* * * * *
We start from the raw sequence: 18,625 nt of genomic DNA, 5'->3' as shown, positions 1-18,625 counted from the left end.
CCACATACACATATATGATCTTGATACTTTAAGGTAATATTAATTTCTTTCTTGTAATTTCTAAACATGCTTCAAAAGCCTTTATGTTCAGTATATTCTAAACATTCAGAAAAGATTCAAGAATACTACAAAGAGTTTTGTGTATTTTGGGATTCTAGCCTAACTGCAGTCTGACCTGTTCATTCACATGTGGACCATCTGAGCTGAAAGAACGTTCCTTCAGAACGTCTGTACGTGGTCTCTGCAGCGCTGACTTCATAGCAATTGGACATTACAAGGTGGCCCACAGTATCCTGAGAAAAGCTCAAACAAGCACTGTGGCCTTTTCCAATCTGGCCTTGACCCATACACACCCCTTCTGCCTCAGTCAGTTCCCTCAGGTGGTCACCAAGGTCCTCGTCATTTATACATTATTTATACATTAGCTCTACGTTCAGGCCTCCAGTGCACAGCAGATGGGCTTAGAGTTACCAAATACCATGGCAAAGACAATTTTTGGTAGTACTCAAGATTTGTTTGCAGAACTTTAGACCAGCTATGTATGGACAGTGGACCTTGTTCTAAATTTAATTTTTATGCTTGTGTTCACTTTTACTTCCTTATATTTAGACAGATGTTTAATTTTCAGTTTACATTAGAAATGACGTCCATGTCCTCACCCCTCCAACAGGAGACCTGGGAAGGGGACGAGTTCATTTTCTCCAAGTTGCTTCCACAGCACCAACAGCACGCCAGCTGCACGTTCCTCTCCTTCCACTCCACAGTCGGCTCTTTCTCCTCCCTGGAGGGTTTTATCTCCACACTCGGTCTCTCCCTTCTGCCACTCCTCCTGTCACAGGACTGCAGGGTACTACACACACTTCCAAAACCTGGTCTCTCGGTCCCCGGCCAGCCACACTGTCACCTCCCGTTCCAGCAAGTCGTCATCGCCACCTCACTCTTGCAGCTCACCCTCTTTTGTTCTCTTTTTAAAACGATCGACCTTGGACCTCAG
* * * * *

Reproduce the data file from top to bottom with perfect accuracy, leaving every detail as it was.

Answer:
We start from the raw sequence: 18,625 nt of genomic DNA, 5'->3' as shown, positions 1-18,625 counted from the left end.
CCACATACACATATATGATCTTGATACTTTAAGGTAATATTAATTTCTTTCTTGTAATTTCTAAACATGCTTCAAAAGCCTTTATGTTCAGTATATTCTAAACATTCAGAAAAGATTCAAGAATACTACAAAGAGTTTTGTGTATTTTGGGATTCTAGCCTAACTGCAGTCTGACCTGTTCATTCACATGTGGACCATCTGAGCTGAAAGAACGTTCCTTCAGAACGTCTGTACGTGGTCTCTGCAGCGCTGACTTCATAGCAATTGGACATTACAAGGTGGCCCACAGTATCCTGAGAAAAGCTCAAACAAGCACTGTGGCCTTTTCCAATCTGGCCTTGACCCATACACACCCCTTCTGCCTCAGTCAGTTCCCTCAGGTGGTCACCAAGGTCCTCGTCATTTATACATTATTTATACATTAGCTCTACGTTCAGGCCTCCAGTGCACAGCAGATGGGCTTAGAGTTACCAAATACCATGGCAAAGACAATTTTTGGTAGTACTCAAGATTTGTTTGCAGAACTTTAGACCAGCTATGTATGGACAGTGGACCTTGTTCTAAATTTAATTTTTATGCTTGTGTTCACTTTTACTTCCTTATATTTAGACAGATGTTTAATTTTCAGTTTACATTAGAAATGACGTCCATGTCCTCACCCCTCCAACAGGAGACCTGGGAAGGGGACGAGTTCATTTTCTCCAAGTTGCTTCCACAGCACCAACAGCACGCCAGCTGCACGTTCCTCTCCTTCCACTCCACAGTCGGCTCTTTCTCCTCCCTGGAGGGTTTTATCTCCACACTCGGTCTCTCCCTTCTGCCACTCCTCCTGTCACAGGACTGCAGGGTACTACACACACTTCCAAAACCTGGTCTCTCGGTCCCCGGCCAGCCACACTGTCACCTCCCGTTCCAGCAAGTCGTCATCGCCACCTCACTCTTGCAGCTCACCCTCTTTTGTTCTCTTTTTAAAACGATCGACCTTGGACCTCAG